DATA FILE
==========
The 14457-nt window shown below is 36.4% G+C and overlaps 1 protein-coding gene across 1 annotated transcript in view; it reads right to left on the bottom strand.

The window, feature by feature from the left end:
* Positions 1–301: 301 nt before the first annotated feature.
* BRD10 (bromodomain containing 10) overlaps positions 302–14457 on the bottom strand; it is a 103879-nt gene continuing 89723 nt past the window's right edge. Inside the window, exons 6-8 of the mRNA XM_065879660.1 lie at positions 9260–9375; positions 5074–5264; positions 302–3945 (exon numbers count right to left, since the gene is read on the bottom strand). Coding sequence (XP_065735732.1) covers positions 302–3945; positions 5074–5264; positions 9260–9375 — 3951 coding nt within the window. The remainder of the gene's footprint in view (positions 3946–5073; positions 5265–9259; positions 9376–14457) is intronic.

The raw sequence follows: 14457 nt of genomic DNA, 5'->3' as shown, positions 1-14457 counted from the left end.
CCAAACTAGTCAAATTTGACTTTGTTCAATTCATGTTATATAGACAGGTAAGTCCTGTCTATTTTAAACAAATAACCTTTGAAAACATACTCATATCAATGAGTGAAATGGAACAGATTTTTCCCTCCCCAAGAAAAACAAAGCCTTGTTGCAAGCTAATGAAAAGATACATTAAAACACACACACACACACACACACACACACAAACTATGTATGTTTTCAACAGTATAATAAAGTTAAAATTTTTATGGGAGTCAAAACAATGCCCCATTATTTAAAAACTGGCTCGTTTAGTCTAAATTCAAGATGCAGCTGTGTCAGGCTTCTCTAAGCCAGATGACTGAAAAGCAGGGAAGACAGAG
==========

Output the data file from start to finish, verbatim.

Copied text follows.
The 14457-nt window shown below is 36.4% G+C and overlaps 1 protein-coding gene across 1 annotated transcript in view; it reads right to left on the bottom strand.

The window, feature by feature from the left end:
* Positions 1–301: 301 nt before the first annotated feature.
* BRD10 (bromodomain containing 10) overlaps positions 302–14457 on the bottom strand; it is a 103879-nt gene continuing 89723 nt past the window's right edge. Inside the window, exons 6-8 of the mRNA XM_065879660.1 lie at positions 9260–9375; positions 5074–5264; positions 302–3945 (exon numbers count right to left, since the gene is read on the bottom strand). Coding sequence (XP_065735732.1) covers positions 302–3945; positions 5074–5264; positions 9260–9375 — 3951 coding nt within the window. The remainder of the gene's footprint in view (positions 3946–5073; positions 5265–9259; positions 9376–14457) is intronic.

The raw sequence follows: 14457 nt of genomic DNA, 5'->3' as shown, positions 1-14457 counted from the left end.
CCAAACTAGTCAAATTTGACTTTGTTCAATTCATGTTATATAGACAGGTAAGTCCTGTCTATTTTAAACAAATAACCTTTGAAAACATACTCATATCAATGAGTGAAATGGAACAGATTTTTCCCTCCCCAAGAAAAACAAAGCCTTGTTGCAAGCTAATGAAAAGATACATTAAAACACACACACACACACACACACACACACAAACTATGTATGTTTTCAACAGTATAATAAAGTTAAAATTTTTATGGGAGTCAAAACAATGCCCCATTATTTAAAAACTGGCTCGTTTAGTCTAAATTCAAGATGCAGCTGTGTCAGGCTTCTCTAAGCCAGATGACTGAAAAGCAGGGAAGACAGAG